The involvement of astrologers in the story of the birth of Jesus was problematic for the early Church because they condemned astrology as demonic; a widely cited explanation was that of Tertullian, who suggested that astrology was allowed ‘only until the time of the Gospel’.
In 1614, German astronomer Johannes Kepler determined that a series of three conjunctions of the planets Jupiter and Saturn occurred in the year 7 BC.
He argued (incorrectly) that planetary conjunction could create a nova, which he linked to the Star of Bethlehem. Modern calculations show that there was a gap of nearly a degree (approximately twice a diameter of the moon) between the planets, so these conjunctions were not visually impressive.
An ancient almanac has been found in Babylon which covers the events of this period but does not indicate that the conjunctions were of any special interest.
In the 20th century, Prof. Karlis Kaufmanis, an astronomer, argued that this was an astronomical event where Jupiter and Saturn were in a triple conjunction in the constellation Pisces. Archaeologist and Assyriologist Simo Parpola has also suggested this explanation.
In 3–2 BC, there was a series of seven conjunctions, including three between Jupiter and Regulus and strikingly close conjunction between Jupiter and Venus near Regulus on June 17, 2 BC. “The fusion of two planets would have been a rare and awe-inspiring event“, according to Roger Sinnott.
Another Venus–Jupiter conjunction occurred earlier in August, 3 BC. These events, however, occurred after the generally accepted date of 4 BC for the death of Herod. Since the conjunction would have been seen in the west at sunset it could not have led the magi south from Jerusalem to Bethlehem.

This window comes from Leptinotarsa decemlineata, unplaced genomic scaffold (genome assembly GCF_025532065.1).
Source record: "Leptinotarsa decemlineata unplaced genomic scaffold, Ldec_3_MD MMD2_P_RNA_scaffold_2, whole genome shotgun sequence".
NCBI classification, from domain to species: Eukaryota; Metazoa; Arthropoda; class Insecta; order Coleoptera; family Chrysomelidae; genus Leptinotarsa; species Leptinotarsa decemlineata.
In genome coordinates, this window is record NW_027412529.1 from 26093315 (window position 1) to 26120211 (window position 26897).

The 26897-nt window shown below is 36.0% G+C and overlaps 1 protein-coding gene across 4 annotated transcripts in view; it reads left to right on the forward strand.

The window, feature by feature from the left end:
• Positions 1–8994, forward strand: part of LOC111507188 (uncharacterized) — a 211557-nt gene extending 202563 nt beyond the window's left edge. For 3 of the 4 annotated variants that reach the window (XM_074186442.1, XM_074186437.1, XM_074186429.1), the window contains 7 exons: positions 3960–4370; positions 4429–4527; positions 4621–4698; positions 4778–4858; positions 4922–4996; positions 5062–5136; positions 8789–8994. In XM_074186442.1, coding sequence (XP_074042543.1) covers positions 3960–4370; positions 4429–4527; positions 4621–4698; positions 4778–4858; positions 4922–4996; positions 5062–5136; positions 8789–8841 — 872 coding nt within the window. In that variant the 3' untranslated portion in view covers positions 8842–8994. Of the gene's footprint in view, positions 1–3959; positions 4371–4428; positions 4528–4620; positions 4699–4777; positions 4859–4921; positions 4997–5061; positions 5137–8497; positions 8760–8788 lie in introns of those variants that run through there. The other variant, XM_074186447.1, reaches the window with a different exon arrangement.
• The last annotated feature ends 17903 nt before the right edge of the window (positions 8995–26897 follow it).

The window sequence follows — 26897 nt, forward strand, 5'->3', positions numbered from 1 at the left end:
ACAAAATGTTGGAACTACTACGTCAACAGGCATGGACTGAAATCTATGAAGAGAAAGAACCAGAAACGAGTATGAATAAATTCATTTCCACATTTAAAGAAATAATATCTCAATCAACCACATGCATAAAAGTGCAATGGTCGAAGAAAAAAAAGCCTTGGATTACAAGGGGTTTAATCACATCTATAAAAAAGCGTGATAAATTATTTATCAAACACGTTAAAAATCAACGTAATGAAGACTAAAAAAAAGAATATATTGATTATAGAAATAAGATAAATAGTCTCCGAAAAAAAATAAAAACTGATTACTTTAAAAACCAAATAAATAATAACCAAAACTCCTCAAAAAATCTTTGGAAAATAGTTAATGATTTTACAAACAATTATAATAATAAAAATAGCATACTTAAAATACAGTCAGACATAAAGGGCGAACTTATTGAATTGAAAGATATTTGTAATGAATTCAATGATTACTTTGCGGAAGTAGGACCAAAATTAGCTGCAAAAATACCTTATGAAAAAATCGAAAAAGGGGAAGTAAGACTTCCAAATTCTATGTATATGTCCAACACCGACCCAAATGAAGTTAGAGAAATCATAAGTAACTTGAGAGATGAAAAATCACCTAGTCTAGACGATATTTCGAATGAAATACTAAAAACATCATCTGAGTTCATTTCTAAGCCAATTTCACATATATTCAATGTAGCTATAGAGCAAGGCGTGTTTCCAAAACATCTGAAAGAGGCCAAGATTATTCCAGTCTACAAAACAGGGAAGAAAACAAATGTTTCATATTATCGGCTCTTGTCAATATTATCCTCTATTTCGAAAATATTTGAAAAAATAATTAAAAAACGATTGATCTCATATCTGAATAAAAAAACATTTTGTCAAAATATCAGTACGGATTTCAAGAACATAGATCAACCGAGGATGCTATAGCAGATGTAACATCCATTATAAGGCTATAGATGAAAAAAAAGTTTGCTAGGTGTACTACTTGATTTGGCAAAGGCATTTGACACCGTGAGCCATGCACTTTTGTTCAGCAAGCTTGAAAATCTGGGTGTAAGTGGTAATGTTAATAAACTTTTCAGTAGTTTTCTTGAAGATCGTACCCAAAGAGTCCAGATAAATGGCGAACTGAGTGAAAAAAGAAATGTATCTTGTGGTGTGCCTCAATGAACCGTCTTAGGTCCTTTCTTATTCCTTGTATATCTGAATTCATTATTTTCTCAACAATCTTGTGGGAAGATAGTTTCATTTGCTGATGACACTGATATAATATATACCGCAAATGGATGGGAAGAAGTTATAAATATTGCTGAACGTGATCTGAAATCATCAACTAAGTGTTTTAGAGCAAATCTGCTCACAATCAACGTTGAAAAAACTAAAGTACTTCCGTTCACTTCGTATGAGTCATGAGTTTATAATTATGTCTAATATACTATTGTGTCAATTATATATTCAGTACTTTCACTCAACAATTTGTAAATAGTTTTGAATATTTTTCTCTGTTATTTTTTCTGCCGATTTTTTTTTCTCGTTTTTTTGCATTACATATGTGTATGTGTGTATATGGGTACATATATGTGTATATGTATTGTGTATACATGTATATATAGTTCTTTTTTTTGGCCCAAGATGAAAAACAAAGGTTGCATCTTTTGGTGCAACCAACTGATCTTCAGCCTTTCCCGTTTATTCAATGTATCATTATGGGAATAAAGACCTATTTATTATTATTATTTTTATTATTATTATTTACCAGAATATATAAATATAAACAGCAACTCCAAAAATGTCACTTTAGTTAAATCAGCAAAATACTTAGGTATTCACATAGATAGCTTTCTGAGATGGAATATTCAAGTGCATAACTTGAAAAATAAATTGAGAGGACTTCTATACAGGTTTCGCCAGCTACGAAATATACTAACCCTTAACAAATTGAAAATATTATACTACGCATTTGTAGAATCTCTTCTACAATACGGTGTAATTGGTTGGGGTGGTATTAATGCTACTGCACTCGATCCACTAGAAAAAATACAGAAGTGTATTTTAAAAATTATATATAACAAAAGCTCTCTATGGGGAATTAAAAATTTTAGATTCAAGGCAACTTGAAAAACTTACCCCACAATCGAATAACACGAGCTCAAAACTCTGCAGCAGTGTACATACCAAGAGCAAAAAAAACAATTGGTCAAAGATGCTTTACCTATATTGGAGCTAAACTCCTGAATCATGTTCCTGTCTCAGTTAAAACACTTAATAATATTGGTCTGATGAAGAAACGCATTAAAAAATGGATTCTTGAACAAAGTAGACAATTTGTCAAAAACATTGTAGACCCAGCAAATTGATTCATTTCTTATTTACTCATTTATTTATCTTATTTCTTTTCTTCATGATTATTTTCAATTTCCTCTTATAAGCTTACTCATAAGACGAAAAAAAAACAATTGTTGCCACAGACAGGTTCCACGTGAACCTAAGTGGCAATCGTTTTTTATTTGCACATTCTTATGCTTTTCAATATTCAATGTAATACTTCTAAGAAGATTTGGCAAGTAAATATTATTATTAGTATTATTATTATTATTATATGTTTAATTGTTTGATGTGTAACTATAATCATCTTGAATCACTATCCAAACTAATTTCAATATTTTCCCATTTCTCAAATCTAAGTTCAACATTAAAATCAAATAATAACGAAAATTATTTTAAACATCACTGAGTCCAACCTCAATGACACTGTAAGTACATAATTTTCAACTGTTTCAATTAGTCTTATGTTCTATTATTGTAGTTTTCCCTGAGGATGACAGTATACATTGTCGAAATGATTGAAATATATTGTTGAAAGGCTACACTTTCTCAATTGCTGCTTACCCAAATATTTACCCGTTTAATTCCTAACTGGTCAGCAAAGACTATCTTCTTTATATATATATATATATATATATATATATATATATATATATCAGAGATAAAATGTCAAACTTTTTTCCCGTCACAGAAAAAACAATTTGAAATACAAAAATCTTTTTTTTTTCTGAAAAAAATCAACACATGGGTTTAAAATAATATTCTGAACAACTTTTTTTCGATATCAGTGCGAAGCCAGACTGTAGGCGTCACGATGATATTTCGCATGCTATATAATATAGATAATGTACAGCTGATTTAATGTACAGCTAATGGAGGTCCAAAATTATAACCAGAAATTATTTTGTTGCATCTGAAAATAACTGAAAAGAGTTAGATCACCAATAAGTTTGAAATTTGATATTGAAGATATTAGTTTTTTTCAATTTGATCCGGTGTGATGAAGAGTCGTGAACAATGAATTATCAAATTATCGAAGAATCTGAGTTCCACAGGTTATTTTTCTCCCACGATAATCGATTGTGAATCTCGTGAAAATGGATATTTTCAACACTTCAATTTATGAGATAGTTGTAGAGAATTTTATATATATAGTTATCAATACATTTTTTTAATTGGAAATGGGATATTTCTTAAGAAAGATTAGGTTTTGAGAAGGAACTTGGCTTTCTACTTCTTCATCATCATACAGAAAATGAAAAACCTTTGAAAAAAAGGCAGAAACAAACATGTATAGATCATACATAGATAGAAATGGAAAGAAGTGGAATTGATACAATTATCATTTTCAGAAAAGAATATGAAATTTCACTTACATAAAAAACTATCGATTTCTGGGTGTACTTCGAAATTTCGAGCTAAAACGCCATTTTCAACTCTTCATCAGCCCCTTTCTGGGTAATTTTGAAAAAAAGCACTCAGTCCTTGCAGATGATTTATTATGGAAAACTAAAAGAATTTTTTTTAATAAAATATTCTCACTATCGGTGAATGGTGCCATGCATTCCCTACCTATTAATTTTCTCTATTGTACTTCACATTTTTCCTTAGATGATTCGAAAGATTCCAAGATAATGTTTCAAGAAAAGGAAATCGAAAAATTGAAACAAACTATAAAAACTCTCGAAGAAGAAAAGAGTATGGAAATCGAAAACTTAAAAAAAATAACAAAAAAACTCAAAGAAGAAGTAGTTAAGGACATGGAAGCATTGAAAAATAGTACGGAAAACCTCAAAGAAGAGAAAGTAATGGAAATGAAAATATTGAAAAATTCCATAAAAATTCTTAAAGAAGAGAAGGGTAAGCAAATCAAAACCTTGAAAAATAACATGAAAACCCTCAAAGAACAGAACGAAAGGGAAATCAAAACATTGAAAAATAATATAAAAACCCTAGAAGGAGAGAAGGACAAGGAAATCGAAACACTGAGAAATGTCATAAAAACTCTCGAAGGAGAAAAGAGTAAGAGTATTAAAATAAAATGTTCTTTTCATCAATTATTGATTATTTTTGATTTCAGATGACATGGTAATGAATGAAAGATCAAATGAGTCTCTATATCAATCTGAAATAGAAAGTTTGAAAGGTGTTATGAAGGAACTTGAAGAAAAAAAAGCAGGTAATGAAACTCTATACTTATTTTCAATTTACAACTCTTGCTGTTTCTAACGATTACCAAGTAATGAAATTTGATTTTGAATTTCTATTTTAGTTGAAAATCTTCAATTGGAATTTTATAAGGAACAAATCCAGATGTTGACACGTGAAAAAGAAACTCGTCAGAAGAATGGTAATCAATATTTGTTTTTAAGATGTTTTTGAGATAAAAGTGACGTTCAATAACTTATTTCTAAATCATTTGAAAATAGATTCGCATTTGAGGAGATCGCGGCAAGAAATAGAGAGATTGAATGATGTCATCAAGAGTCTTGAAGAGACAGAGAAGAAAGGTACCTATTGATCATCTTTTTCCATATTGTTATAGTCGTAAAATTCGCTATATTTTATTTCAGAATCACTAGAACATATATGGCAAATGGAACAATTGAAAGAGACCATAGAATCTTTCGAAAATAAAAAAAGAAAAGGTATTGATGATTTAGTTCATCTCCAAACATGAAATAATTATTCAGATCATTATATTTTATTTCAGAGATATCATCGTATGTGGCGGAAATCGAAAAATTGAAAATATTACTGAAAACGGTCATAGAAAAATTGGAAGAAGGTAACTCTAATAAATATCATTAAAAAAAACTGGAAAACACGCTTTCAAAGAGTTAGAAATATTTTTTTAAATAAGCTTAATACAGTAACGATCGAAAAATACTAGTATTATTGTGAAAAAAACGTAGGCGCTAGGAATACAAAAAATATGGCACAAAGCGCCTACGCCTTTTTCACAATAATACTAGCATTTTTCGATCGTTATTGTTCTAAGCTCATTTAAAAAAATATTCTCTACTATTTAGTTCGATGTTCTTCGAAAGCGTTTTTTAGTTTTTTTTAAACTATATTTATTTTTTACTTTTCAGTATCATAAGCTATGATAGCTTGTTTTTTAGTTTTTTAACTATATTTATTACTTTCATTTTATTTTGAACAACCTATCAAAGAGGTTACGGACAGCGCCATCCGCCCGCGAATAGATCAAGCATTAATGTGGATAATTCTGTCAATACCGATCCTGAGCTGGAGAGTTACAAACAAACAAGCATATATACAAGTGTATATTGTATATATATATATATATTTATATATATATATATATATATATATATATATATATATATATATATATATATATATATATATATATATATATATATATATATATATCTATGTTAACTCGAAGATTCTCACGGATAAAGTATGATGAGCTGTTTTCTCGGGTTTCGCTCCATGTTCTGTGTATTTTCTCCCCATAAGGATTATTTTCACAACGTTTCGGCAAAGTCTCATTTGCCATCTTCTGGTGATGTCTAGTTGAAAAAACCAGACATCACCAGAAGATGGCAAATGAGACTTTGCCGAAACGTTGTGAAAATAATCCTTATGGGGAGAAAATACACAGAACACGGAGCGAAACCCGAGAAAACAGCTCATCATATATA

Other writers suggest that the star was a comet. Halley’s Comet was visible in 12 BC and another object, possibly a comet or nova, was seen by Chinese and Korean stargazers in about 5 BC.
This object was observed for over seventy days, possibly with no movement recorded. Ancient writers described comets as “hanging over” specific cities, just as the Star of Bethlehem was said to have “stood over” the “place” where Jesus was (the town of Bethlehem).
However, this is generally thought unlikely as in ancient times comets were generally seen as bad omens. The comet explanation has been recently promoted by Colin Nicholl. His theory involves a hypothetical comet that could have appeared in 6 BC.
A recent (2005) hypothesis advanced by Frank Tipler is that the star of Bethlehem was a supernova or hypernova occurring in the nearby Andromeda Galaxy.
Although it is difficult to detect a supernova remnant in another galaxy or obtain an accurate date of when it occurred, supernova remnants have been detected in Andromeda.
The Christmas Star As A Supernova In Aquila
Another theory is the more likely supernova of February 23 4 BC, which is now known as PSR 1913+16 or the Hulse-Taylor Pulsar.
It is said to have appeared in the constellation of Aquila, near the intersection of the winter color and the equator of date. The nova was recorded in China, Korea, and Palestine.